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NHL proposes new Draft Lottery; top pick open to ‘all non-playoff’ teams

Sean Leahy
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The news came out Friday morning that the NHL had sent the NHLPA a new CBA proposal and that has sparked the latest round of optimism in the hockey world that the 2012-13 season could be saved.

Donald Fehr will have a conference call with the players Friday afternoon to discuss the intricacies of the proposal, so we won't get an idea how truly optimistic we should be until the union-related leaks make it to the media.

ESPN.com's Pierre LeBrun obtained the proposal sent to the union and among the highlights include: six-year term limits on contracts (seven if a team is re-signing their own player); a joint NHL/NHLPA health and safety committee featuring an equal number of representatives from both sides; the "Formation of new 'Owner-Player Relations Committee,' with broad-based participation from Owners and Players intended to foster and establish better understanding and stronger working relationships"; and added days off for players during training camp and the regular season.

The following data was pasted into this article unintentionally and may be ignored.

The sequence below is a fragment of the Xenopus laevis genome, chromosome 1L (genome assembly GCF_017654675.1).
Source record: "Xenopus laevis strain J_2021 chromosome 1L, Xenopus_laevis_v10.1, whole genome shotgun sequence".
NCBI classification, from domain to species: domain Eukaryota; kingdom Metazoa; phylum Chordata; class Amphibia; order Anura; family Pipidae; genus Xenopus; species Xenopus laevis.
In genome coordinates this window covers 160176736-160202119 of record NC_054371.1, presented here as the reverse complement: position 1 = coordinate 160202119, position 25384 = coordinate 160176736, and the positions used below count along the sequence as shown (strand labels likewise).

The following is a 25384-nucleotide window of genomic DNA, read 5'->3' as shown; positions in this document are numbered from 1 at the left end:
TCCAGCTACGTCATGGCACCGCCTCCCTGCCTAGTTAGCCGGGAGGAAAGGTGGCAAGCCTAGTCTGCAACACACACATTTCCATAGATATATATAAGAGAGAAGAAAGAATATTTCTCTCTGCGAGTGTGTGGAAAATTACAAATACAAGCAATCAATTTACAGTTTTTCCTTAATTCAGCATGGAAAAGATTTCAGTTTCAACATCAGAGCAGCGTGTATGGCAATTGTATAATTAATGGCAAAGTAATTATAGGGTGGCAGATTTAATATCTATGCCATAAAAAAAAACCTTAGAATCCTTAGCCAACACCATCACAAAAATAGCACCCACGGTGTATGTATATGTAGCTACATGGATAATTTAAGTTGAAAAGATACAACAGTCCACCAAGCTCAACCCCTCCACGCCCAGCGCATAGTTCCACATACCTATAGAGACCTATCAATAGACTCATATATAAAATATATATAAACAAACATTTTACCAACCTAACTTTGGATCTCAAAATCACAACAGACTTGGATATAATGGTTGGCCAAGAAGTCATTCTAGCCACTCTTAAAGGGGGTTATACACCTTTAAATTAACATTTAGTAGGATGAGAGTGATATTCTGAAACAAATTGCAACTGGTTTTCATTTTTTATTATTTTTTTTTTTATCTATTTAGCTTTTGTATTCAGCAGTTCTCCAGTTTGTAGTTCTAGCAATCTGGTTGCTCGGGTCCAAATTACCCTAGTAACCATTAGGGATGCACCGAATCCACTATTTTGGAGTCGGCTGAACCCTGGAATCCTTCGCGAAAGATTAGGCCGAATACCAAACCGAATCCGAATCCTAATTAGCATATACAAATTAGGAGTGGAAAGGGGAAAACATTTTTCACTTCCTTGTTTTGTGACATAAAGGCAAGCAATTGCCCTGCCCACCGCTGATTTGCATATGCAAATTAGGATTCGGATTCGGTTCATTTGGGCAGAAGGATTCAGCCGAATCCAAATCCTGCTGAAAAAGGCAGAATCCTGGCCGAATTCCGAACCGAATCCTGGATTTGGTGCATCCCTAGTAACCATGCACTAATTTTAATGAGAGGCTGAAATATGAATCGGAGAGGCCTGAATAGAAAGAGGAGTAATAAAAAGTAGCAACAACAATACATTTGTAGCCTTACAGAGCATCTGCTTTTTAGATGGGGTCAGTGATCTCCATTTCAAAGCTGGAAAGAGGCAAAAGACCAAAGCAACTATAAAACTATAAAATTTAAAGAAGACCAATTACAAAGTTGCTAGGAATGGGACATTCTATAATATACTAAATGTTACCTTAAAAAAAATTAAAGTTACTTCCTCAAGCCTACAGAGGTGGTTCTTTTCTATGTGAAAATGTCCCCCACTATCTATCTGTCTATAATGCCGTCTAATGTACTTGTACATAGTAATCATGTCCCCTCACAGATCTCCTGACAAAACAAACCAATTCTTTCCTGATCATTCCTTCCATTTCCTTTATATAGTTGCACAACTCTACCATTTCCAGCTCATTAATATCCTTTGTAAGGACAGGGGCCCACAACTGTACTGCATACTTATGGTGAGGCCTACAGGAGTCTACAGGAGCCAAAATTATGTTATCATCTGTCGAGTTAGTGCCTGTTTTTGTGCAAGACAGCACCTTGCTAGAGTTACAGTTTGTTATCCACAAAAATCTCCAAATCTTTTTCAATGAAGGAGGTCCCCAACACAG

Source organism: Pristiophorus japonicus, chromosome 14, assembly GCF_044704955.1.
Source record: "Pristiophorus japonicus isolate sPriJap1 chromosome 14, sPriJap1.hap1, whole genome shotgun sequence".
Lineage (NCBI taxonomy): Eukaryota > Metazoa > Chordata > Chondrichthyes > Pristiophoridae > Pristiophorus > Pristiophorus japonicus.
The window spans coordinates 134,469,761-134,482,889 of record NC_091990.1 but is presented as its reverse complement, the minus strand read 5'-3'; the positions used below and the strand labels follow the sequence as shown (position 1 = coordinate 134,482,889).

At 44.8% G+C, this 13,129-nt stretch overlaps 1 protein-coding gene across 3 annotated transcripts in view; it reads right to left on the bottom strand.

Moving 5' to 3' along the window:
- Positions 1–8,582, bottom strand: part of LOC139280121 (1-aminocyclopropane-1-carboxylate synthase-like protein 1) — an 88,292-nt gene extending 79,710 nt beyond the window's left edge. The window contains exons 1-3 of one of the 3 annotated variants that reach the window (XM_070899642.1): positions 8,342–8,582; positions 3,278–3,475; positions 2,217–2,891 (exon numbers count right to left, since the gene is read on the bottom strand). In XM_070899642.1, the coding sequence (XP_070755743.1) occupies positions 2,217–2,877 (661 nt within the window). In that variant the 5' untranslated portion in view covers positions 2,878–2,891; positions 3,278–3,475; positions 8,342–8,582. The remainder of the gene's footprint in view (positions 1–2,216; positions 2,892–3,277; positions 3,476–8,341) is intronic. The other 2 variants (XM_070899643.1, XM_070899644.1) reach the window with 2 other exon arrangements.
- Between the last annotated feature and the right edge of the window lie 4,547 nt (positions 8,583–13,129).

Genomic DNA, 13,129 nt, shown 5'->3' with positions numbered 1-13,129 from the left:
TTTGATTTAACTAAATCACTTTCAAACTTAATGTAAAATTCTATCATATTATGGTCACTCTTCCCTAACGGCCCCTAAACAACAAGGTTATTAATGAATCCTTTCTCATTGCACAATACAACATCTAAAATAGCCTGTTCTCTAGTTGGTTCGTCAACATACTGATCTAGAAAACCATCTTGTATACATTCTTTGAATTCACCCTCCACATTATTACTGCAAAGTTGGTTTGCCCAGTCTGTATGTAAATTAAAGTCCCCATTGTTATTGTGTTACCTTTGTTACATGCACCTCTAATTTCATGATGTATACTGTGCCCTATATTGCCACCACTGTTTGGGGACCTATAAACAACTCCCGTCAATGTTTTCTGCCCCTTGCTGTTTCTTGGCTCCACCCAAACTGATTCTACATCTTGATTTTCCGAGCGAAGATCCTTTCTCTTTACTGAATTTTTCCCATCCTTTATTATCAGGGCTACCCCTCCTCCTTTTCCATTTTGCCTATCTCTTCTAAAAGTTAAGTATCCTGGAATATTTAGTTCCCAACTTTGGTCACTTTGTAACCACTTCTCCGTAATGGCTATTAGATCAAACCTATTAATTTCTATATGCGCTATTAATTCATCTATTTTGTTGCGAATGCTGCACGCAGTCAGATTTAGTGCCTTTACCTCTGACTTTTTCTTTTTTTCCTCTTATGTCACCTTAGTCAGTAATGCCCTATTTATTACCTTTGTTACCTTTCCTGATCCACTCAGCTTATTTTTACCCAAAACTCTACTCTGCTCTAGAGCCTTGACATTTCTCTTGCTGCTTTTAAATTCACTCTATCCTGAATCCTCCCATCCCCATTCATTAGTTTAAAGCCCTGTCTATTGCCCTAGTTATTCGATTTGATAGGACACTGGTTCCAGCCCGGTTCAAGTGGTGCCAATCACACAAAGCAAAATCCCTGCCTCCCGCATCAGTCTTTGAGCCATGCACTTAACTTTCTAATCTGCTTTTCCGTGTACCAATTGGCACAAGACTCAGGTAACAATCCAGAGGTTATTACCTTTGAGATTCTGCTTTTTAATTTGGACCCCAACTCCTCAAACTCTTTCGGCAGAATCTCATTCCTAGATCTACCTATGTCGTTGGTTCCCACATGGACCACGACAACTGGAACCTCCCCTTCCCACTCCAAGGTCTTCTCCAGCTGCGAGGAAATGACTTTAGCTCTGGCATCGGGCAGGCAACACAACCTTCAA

One part at the very end of the proposal would bring a change to the NHL Draft Lottery as we know it:

Implementation of a weighted Draft Lottery in which all non-Playoff teams compete for opportunity to choose first overall in the annual Draft.

No one tell Steve Tambellini!

So instead of the five worst teams in the league having the chance to move down as many as four spots to get to No. 1 overall, it's opened to the other nine teams that fail to make the Stanley Cup playoffs.

It's weighted, so a team like the Columbus Blue Jackets would have had the best percentage to pick No. 1 this past June, but the Buffalo Sabres, who missed the playoffs last season by three points, could still dream of NHL Deputy Commissioner Bill Daly opening a giant envelope with their logo on a placard inside announcing who will make the first overall selection.

Follow Sean Leahy on Twitter at @Sean_Leahy

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